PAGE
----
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July 8, 2017

Coco Vandeweghe

Wimbledon, London, England


6-2, 6-4

THE MODERATOR: Questions, please.

Q. Cruising into the second set 4-Love, talk us through what happened.
COCO VANDEWEGHE: Yeah, almost 5-Love. Yeah, I got a little bit -- I lost that game, and then, I mean, Alison is a great player, she started to swing a little bit freer in what she was doing.

You know, when you're down a set and two breaks, you'd think, you know, just kind of let loose, and then I kind of got a little bit tentative, but, you know, kind of reset myself and got back to work. Kept it close in the next service game. Got a little lucky and got that one, and then I was no way I was letting the next one go.

Q. Is that the reason for the fired up reactions at that point?
COCO VANDEWEGHE: Yeah, I kind of let so much slip, and it was more of a let out some frustration that I let that much of a lead slip.

Q. Can you tell me a little bit about depth and how that's changed in the many years you have been here? Seems like things are much deeper.
COCO VANDEWEGHE: Depth in what sense?

Q. Last year and this year, that matches are tougher in early year rounds, too.
COCO VANDEWEGHE: Yeah, I think it's a little bit different, the women's game in comparison to the men's game where it's very top heavy. I think in the women's game, as you'll see, there is more upsets along the way with the seeded players, because I think there is more depth in the 20s to 30s to 40s. I think there is some very solid depth of players that can make an impact against a top player. I mean, I'm an example of that myself.

So I think it's just a different sense of the game and how it's evolving. Maybe that's because there is younger players coming through. Maybe it's because the players that were dominating, you know, earlier are not so much and they are falling down and coming back.

But I think it's some different things.

Q. I don't know if you're aware of this but you're one of five women that's serving and volleying on more than 10% of your service points. I think you're 16 for 17 so far. Do you really like doing the serve and volley on the grass? What kind of comes in, factors into your decision-making in terms of what you're going to do? Is it a variety thing for you just to get down in there?
COCO VANDEWEGHE: It's a combination of who I'm playing. I think the round of 4 against Tatjana was -- she slices a lot more because she has a one-handed backhand and floats. She's a different player than Ali. In essence, I have to do that.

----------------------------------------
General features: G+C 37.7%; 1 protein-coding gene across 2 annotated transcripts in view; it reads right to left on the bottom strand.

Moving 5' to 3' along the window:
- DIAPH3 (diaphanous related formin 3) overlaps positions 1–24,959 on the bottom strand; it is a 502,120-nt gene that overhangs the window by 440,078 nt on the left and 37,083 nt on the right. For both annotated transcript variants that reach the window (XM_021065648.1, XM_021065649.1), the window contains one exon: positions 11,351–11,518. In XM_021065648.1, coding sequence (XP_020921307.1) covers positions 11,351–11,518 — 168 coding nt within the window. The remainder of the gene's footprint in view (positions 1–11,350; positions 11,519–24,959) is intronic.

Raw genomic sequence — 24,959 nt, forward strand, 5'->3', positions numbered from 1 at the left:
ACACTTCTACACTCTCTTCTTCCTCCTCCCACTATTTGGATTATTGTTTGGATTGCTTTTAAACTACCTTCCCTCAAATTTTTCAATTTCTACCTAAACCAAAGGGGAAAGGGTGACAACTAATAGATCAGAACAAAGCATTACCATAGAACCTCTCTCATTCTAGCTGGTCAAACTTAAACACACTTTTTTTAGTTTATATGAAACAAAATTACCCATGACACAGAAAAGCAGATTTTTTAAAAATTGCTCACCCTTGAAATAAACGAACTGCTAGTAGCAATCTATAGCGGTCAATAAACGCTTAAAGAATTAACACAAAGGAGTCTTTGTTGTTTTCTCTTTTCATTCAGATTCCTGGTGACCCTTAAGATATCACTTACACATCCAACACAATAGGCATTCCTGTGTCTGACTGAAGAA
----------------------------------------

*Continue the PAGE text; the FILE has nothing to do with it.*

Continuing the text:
I think if I stayed back, maybe the floater, she would feel more comfortable in getting the ball into play and everything like that. My idea was I'm going to take it out of the air so she can't feel like she can just chip it back and get into play and play from the ground. Against Ali, she hits through the ball more.

I mean, it's more of if I feel like I hit a good serve, I'm following it if I didn't plan that idea before. But if I do end up planning that idea, she's a very good returner when she has spots. Maybe that's more of a key factor of why I didn't do it as much today.

Q. Have you spoken to Pat yet...
COCO VANDEWEGHE: That was him butt dialing me.

Q. Does he butt dial you often?
COCO VANDEWEGHE: No, I was just having lunch with him earlier.

Q. How big a role has he played in your excellent form so far?
COCO VANDEWEGHE: No, I mean, he's present at all my practices, all my matches. He's made a commitment to the working team. So I think a pretty big impact.

Q. Your confidence level seems really high. It did at Birmingham. You looked to be, like, have a lot of faith in your game and the way that you were playing. Is that something that you have to manage a little bit in a tournament, to keep it within certain boundaries?
COCO VANDEWEGHE: I don't know. I think my game runs on confidence more so than maybe somebody else. But, you know, I'm not going to be able to hit my shots if I'm thinking, Oh, my gosh, I'm going to miss, I haven't made this forehand in four tries, I'm going to miss this next one.